Die Entführung aus dem Serail was Mozart’s ﬁrst great public success in Vienna, and it became the composer’s most oft performed opera during his lifetime.
The Ensemble for the Romantic Century offered a thoughtful and well-curated evening in their production of The Sorrows of Young Werther, which is part theatrical performance and part art song concert.
This was an adventurous double bill of two ‘quasi-operas’ by Hans Werner Henze, performed by young singers who are studying on the postgraduate Opera Course at the Guildhall School of Music and Drama.
High brick walls, a cavernous space, entered via a narrow passage just off a London thoroughfare: Village Underground in Shoreditch is probably not that far removed from the venue in which Henry Purcell’s Dido and Aeneas was first performed — whether that was Josiah Priest’s girl’s school in Chelsea or the court of Charles II or James II.
Hats off to Garsington for championing once again some criminally neglected Strauss. I overheard someone there opine, ‘Of course, you can understand why it isn’t done very often.’
Mozart and Da Ponte’s Cosi fan tutte provides little in the way of background or back story for the plot, thus allowing directors to set the piece in a variety settings.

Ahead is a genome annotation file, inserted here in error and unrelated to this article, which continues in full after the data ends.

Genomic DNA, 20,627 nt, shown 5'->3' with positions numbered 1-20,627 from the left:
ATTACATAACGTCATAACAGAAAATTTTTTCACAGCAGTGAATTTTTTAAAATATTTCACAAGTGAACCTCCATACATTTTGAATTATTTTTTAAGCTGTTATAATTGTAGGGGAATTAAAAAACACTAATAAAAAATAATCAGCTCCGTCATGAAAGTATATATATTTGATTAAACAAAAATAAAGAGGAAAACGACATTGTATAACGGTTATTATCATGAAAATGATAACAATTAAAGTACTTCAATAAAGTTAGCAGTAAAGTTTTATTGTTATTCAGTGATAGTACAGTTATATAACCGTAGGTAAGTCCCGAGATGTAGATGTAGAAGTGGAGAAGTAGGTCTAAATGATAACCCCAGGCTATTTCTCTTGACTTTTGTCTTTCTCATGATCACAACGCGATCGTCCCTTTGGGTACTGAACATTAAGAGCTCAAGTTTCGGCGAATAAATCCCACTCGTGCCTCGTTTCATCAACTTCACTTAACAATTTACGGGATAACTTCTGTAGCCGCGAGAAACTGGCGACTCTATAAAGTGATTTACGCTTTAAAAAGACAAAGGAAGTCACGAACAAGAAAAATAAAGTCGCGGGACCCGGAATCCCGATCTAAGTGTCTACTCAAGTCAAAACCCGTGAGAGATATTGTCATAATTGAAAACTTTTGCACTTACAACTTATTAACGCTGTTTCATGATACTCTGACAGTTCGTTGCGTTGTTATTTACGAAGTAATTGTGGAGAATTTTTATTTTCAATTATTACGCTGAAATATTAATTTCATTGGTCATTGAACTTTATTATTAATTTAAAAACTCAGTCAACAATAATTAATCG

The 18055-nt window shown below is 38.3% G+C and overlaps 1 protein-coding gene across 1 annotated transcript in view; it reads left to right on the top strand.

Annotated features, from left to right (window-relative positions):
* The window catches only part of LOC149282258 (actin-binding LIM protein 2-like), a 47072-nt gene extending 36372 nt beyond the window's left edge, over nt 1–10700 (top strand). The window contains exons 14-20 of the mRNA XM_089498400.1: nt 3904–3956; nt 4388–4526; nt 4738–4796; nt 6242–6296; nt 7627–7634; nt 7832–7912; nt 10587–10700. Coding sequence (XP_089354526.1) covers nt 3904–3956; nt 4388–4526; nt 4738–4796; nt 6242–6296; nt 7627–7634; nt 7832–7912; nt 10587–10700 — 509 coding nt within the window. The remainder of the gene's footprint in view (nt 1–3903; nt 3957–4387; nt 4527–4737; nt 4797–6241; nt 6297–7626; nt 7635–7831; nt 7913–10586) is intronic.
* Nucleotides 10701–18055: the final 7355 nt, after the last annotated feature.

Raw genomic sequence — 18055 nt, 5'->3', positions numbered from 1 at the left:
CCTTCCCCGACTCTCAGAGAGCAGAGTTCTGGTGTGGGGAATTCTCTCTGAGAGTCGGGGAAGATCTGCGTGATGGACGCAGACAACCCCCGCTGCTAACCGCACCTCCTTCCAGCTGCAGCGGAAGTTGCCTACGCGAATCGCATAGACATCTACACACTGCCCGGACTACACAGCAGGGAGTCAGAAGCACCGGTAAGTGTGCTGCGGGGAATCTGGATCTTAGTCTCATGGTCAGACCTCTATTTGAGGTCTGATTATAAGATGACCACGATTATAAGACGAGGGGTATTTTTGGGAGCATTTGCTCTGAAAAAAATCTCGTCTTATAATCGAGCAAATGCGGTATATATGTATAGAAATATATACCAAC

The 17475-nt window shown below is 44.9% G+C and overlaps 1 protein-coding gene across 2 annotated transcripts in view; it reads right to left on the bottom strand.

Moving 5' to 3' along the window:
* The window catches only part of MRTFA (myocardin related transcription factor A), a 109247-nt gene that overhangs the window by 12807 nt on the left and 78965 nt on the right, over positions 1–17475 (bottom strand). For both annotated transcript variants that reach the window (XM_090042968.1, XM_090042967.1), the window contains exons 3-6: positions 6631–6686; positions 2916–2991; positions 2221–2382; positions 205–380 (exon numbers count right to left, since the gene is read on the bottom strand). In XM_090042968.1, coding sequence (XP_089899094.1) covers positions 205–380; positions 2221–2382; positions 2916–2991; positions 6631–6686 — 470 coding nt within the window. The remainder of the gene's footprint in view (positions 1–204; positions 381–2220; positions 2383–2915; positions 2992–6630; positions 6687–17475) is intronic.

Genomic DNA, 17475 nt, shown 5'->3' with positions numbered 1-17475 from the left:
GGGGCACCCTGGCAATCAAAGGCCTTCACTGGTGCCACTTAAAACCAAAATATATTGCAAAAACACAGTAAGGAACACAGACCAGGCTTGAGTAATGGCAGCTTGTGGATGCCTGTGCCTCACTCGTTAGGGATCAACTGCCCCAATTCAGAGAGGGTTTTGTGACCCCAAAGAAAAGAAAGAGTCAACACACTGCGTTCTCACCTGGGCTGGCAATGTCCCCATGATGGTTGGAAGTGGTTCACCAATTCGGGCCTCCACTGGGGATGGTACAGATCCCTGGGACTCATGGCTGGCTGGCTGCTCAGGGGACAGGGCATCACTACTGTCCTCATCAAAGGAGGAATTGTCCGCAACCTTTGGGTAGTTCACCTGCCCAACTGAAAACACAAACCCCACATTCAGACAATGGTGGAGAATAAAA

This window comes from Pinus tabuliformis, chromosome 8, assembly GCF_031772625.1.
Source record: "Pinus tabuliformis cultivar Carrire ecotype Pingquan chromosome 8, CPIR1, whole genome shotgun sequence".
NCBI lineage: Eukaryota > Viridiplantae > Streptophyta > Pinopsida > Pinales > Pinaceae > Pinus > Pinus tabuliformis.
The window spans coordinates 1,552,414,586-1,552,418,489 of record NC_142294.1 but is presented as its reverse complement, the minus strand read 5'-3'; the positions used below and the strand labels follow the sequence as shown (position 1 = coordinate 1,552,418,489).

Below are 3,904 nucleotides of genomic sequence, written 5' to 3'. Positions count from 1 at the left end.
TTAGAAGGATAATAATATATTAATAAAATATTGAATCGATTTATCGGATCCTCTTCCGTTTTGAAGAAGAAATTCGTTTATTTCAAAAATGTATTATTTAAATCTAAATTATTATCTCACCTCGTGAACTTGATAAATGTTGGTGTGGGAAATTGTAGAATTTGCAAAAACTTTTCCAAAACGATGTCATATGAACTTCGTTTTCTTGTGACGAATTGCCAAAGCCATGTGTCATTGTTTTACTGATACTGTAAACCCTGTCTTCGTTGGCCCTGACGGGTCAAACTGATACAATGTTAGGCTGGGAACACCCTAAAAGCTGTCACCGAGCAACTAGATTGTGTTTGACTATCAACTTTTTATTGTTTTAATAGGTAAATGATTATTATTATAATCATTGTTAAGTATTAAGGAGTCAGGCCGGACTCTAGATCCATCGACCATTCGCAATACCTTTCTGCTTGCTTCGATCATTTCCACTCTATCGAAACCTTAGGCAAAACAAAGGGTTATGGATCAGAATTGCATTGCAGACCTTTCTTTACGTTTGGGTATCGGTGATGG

Based on a play, Chrysomania (The Passion for Money), by
the Russian playwright Prince Alexander Shokhovskoy, Pushkin’s short story The Queen of Spades is, in the words of one literary critic, ‘a sardonic commentary on the human condition’.
18 Nov 2011
Lucia di Lammermoor, Chicago
Lyric Opera of Chicago staged Gaetano Donizetti’s Lucia di
Lammermoor as its second production of the current season with Susanna
Phillips taking on the role of the heroine torn between romantic love and familial pressures.
In the performance seen René Barbera replaced the
indisposed tenor Giuseppe Filianoti in the lead role of Lucia’s lover
Edgardo. Baritone Quinn Kelsey sang the role of Lucia’s brother Lord
Enrico Ashton and bass-baritone Christian Van Horn the role of Raimondo. By
coincidence in this performance all four lead roles were assumed by past or
current members of the Ryan Opera Center. The Lyric Opera Orchestra and Chorus
were conducted by Massimo Zanetti in his debut season.
During the overture soft light shone through a blue scrim which returned and
was varied at select points during the subsequent scenes. The woodwinds
contributed notably to a generally well led performance of the overture,
although the percussion was at times overly loud and pauses could be better
seamed together. The male voices in the initial scene created a strong
impression, one which remained consistent throughout the performance. As
Normanno sung with urgent appeal by baritone Paul Scholten leads a search party
to find Edgardo of Ravenswood, the male chorus members and Enrico join the